Crossover Film: Diasporic and Inter-Cultural Cinema


The dislocating effects of globalization, such as migrating culture, are a subtext to diasporic cinema (Film Reference 2016). Diasporic cinema often represents themes related to this, Naficy regarding it as an “aesthetic response to displacement” and the plights of ‘affected’ social minorities and marginalised groups (Berghahn 2006, p. 141). For instance, Tefvik Baser’s films such as Farewell to a False Paradise depict the plight of Turkish women under Muslim patriarchy in Germany. Hence, the multicultural integration that occurs can emphasise the difference between liberal western culture and oppressive patriarchal cultures (2006, p. 142). Diasporic cinema also frequently represents themes that address cultural and self-belonging.


Fatih Akin’s prominent German-Turkish films frequently represent “experiences of rootlessness, of culture clash and of living…in two worlds” (Berghahn 2006, p. 143). Naficy identifies this dual consciousness in diasporic/accented cinema to identify deep desire for one’s homeland as a recurring theme. Increased mobility and globalisation has developed this into a need for spatial stability, ‘roots’, and belonging. However frequently, for example in Looking for Alibrandi by Melina Marchetta, the protagonist does not gain a secure cultural ‘roots’ but instead adopts a transnational, hybridised self/cultural identification.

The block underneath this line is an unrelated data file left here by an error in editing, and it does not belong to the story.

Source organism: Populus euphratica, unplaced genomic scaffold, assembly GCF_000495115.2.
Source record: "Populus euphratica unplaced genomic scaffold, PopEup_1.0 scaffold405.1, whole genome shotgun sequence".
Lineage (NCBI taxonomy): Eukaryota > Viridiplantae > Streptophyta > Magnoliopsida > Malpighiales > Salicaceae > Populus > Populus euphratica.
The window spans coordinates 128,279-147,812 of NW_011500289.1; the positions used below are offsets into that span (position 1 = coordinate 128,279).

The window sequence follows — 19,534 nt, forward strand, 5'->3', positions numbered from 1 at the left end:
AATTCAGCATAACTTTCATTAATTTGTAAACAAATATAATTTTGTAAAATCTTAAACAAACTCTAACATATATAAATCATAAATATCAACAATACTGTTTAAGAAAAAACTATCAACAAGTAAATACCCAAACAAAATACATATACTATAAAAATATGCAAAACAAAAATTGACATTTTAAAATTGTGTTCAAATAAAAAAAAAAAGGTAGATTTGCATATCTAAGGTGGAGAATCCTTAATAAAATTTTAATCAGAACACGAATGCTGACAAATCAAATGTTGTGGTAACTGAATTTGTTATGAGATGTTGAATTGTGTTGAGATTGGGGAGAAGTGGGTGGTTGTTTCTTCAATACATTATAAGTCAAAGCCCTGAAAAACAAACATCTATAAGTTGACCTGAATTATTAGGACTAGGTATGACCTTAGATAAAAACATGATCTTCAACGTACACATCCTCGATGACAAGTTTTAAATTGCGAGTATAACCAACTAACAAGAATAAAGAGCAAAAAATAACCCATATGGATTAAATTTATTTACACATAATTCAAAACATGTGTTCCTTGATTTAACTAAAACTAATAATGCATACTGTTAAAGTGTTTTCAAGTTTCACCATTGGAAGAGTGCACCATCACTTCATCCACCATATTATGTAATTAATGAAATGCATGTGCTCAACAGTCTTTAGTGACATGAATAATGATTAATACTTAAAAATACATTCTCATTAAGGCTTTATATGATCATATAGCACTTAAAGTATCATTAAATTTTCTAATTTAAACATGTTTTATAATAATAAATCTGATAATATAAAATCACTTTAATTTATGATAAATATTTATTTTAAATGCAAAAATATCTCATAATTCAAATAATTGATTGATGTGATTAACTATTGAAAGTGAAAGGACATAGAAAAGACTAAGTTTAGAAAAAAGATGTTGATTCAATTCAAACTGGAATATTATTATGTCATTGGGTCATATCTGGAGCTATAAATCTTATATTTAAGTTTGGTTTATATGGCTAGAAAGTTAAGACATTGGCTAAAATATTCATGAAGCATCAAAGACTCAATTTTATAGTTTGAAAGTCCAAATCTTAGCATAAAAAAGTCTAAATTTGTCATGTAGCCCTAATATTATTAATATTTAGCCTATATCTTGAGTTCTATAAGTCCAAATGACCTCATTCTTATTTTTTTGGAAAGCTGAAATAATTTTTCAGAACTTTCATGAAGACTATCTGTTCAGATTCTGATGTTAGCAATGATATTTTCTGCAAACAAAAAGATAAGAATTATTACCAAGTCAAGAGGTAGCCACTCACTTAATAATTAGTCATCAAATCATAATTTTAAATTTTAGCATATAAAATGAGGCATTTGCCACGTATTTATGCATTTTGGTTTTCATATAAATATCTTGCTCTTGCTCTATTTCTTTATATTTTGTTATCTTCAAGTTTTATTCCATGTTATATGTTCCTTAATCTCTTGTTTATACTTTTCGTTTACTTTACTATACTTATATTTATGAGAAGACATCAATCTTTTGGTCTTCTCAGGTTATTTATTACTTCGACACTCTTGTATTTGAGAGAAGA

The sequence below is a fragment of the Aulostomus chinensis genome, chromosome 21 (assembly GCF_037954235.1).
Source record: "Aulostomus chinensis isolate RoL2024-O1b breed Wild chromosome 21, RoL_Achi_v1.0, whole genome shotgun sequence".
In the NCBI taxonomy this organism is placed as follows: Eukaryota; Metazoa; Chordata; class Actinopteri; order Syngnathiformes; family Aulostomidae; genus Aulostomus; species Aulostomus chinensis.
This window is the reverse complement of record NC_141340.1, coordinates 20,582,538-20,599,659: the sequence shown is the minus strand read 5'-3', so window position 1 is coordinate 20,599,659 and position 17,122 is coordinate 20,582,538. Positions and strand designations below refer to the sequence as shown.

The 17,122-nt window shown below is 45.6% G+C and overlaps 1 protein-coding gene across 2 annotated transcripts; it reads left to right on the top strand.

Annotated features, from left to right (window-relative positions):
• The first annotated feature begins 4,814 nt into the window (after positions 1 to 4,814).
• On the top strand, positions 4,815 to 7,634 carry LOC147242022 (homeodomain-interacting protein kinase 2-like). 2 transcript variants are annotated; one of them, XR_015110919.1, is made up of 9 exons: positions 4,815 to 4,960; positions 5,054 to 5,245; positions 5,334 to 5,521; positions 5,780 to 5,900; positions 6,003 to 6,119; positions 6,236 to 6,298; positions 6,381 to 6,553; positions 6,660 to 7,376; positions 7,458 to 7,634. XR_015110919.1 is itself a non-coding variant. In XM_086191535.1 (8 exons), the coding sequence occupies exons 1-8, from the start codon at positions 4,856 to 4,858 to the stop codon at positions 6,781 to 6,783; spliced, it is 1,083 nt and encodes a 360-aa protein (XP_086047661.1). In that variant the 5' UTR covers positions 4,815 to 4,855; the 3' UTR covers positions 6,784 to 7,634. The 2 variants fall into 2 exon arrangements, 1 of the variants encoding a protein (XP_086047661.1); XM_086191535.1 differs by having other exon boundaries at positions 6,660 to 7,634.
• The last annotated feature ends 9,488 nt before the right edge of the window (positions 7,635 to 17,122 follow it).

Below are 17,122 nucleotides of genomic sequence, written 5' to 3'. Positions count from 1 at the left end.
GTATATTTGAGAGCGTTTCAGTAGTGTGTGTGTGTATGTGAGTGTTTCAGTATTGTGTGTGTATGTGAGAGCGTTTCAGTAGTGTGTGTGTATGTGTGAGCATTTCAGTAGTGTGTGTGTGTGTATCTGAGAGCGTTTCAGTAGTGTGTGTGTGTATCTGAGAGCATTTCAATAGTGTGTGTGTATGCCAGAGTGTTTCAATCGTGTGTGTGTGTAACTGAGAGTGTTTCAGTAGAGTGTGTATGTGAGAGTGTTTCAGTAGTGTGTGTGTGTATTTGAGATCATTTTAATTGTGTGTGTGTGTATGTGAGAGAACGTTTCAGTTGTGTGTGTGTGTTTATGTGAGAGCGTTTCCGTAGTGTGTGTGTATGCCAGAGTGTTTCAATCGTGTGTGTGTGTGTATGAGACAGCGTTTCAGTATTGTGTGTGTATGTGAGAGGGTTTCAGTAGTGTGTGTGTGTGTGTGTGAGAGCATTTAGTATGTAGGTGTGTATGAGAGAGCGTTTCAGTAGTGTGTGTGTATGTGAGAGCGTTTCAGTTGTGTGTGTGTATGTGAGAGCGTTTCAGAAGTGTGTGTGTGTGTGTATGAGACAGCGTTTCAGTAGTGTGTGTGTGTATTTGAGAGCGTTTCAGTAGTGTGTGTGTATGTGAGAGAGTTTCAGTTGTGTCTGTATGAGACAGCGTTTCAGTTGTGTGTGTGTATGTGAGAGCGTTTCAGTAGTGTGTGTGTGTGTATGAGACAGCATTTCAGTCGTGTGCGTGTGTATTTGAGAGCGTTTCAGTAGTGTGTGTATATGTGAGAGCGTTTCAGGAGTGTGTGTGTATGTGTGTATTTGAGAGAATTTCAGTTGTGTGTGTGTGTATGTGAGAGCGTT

Diasporic cinema frequently utilises many different techniques to achieve this expression of themes. In his paper, Prequel identifies diasporic films as linguistically or culturally inconsistent, being multivocal and multilingual (Naficy 2001). This fluidity means that diasporic cinema can blend themes of identity and cultural references “from a mix of cultural and cinematic traditions sampled from Hollywood, Europe and ‘the Orient’…” (Berghahn 2006, p. 144). Thus, the expressed multi-cultural identity themes are made easily relatable and understandable due to their popular format.




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